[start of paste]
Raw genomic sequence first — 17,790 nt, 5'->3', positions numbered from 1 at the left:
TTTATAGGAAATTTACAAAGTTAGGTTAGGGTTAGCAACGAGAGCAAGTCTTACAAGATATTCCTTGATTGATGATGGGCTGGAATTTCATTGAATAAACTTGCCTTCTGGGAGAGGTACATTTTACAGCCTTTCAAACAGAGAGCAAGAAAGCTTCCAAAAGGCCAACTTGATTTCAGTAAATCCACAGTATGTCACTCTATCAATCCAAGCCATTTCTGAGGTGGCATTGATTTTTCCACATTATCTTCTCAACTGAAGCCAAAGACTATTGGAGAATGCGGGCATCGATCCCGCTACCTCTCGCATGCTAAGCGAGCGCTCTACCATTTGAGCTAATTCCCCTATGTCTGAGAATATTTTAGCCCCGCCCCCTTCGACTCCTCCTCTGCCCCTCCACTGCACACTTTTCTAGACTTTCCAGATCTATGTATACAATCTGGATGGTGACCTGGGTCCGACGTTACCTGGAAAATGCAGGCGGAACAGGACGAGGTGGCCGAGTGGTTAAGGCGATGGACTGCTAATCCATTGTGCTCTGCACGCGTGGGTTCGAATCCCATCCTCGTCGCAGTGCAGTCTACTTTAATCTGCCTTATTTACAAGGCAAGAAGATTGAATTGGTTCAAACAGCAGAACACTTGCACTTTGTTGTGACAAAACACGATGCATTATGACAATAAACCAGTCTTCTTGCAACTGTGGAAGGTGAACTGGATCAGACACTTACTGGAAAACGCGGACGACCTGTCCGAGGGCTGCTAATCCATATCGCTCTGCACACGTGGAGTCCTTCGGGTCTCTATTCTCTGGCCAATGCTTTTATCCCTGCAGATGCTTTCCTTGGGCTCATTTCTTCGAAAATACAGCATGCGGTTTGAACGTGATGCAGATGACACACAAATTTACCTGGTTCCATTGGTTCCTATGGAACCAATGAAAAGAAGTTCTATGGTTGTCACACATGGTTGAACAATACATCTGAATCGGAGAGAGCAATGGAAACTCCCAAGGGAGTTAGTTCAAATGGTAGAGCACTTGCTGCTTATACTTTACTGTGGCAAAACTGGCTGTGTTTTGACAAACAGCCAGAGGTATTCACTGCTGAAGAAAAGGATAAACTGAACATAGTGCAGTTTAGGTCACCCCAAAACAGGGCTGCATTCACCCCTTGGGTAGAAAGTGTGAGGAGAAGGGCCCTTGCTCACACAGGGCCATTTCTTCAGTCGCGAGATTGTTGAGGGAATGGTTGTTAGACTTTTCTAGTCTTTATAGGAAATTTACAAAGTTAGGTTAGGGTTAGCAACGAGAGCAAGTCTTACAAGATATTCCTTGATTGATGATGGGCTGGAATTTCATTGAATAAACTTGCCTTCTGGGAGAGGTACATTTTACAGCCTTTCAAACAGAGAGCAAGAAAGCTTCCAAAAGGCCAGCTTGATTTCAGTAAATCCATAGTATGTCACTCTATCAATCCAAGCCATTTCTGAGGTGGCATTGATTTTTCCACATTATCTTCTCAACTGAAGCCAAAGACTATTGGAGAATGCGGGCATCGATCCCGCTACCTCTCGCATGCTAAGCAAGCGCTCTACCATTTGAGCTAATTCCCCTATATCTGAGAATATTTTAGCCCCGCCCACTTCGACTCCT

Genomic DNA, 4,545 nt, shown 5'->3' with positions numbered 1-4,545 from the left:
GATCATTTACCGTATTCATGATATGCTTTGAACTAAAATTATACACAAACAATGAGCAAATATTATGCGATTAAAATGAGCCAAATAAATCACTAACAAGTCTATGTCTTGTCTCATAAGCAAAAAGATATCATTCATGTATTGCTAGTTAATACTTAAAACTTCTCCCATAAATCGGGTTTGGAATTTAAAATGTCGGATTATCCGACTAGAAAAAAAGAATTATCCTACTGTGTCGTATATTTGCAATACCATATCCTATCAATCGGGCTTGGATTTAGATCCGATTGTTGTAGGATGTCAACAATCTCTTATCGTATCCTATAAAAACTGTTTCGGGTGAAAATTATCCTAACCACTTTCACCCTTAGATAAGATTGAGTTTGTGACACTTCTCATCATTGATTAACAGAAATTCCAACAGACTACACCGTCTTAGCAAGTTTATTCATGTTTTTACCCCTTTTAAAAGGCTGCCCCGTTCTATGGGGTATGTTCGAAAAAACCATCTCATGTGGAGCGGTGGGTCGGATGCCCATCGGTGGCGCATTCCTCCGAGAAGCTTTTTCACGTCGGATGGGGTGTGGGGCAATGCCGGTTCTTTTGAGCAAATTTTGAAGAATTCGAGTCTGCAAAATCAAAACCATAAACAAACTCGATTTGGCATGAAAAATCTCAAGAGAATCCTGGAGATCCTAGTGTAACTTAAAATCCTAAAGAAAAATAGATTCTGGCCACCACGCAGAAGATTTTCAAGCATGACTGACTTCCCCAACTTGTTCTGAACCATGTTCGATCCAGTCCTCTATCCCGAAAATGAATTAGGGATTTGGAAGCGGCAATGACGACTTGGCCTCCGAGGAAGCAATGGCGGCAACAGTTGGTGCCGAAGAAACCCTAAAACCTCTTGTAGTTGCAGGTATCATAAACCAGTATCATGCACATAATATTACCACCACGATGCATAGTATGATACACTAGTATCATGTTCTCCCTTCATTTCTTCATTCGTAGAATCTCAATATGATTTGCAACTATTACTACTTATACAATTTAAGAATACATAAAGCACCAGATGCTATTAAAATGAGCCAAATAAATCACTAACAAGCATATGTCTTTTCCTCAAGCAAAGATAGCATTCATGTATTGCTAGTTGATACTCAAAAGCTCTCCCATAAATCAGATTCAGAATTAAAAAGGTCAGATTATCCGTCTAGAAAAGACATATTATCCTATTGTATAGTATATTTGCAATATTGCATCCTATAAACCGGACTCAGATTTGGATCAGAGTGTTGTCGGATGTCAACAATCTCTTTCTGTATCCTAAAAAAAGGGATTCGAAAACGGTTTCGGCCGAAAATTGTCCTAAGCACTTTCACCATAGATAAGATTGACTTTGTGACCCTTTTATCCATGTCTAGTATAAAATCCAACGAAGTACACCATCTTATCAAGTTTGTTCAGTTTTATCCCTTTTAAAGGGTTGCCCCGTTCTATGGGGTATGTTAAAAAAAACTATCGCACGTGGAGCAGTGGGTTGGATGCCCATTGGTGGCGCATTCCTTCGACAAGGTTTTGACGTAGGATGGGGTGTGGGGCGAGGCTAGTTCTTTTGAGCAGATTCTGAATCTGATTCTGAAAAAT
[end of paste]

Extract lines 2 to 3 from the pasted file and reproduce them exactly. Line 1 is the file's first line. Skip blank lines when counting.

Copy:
TTTATAGGAAATTTACAAAGTTAGGTTAGGGTTAGCAACGAGAGCAAGTCTTACAAGATATTCCTTGATTGATGATGGGCTGGAATTTCATTGAATAAACTTGCCTTCTGGGAGAGGTACATTTTACAGCCTTTCAAACAGAGAGCAAGAAAGCTTCCAAAAGGCCAACTTGATTTCAGTAAATCCACAGTATGTCACTCTATCAATCCAAGCCATTTCTGAGGTGGCATTGATTTTTCCACATTATCTTCTCAACTGAAGCCAAAGACTATTGGAGAATGCGGGCATCGATCCCGCTACCTCTCGCATGCTAAGCGAGCGCTCTACCATTTGAGCTAATTCCCCTATGTCTGAGAATATTTTAGCCCCGCCCCCTTCGACTCCTCCTCTGCCCCTCCACTGCACACTTTTCTAGACTTTCCAGATCTATGTATACAATCTGGATGGTGACCTGGGTCCGACGTTACCTGGAAAATGCAGGCGGAACAGGACGAGGTGGCCGAGTGGTTAAGGCGATGGACTGCTAATCCATTGTGCTCTGCACGCGTGGGTTCGAATCCCATCCTCGTCGCAGTGCAGTCTACTTTAATCTGCCTTATTTACAAGGCAAGAAGATTGAATTGGTTCAAACAGCAGAACACTTGCACTTTGTTGTGACAAAACACGATGCATTATGACAATAAACCAGTCTTCTTGCAACTGTGGAAGGTGAACTGGATCAGACACTTACTGGAAAACGCGGACGACCTGTCCGAGGGCTGCTAATCCATATCGCTCTGCACACGTGGAGTCCTTCGGGTCTCTATTCTCTGGCCAATGCTTTTATCCCTGCAGATGCTTTCCTTGGGCTCATTTCTTCGAAAATACAGCATGCGGTTTGAACGTGATGCAGATGACACACAAATTTACCTGGTTCCATTGGTTCCTATGGAACCAATGAAAAGAAGTTCTATGGTTGTCACACATGGTTGAACAATACATCTGAATCGGAGAGAGCAATGGAAACTCCCAAGGGAGTTAGTTCAAATGGTAGAGCACTTGCTGCTTATACTTTACTGTGGCAAAACTGGCTGTGTTTTGACAAACAGCCAGAGGTATTCACTGCTGAAGAAAAGGATAAACTGAACATAGTGCAGTTTAGGTCACCCCAAAACAGGGCTGCATTCACCCCTTGGGTAGAAAGTGTGAGGAGAAGGGCCCTTGCTCACACAGGGCCATTTCTTCAGTCGCGAGATTGTTGAGGGAATGGTTGTTAGACTTTTCTAGTCTTTATAGGAAATTTACAAAGTTAGGTTAGGGTTAGCAACGAGAGCAAGTCTTACAAGATATTCCTTGATTGATGATGGGCTGGAATTTCATTGAATAAACTTGCCTTCTGGGAGAGGTACATTTTACAGCCTTTCAAACAGAGAGCAAGAAAGCTTCCAAAAGGCCAGCTTGATTTCAGTAAATCCATAGTATGTCACTCTATCAATCCAAGCCATTTCTGAGGTGGCATTGATTTTTCCACATTATCTTCTCAACTGAAGCCAAAGACTATTGGAGAATGCGGGCATCGATCCCGCTACCTCTCGCATGCTAAGCAAGCGCTCTACCATTTGAGCTAATTCCCCTATATCTGAGAATATTTTAGCCCCGCCCACTTCGACTCCT

Genomic DNA, 4,545 nt, shown 5'->3' with positions numbered 1-4,545 from the left: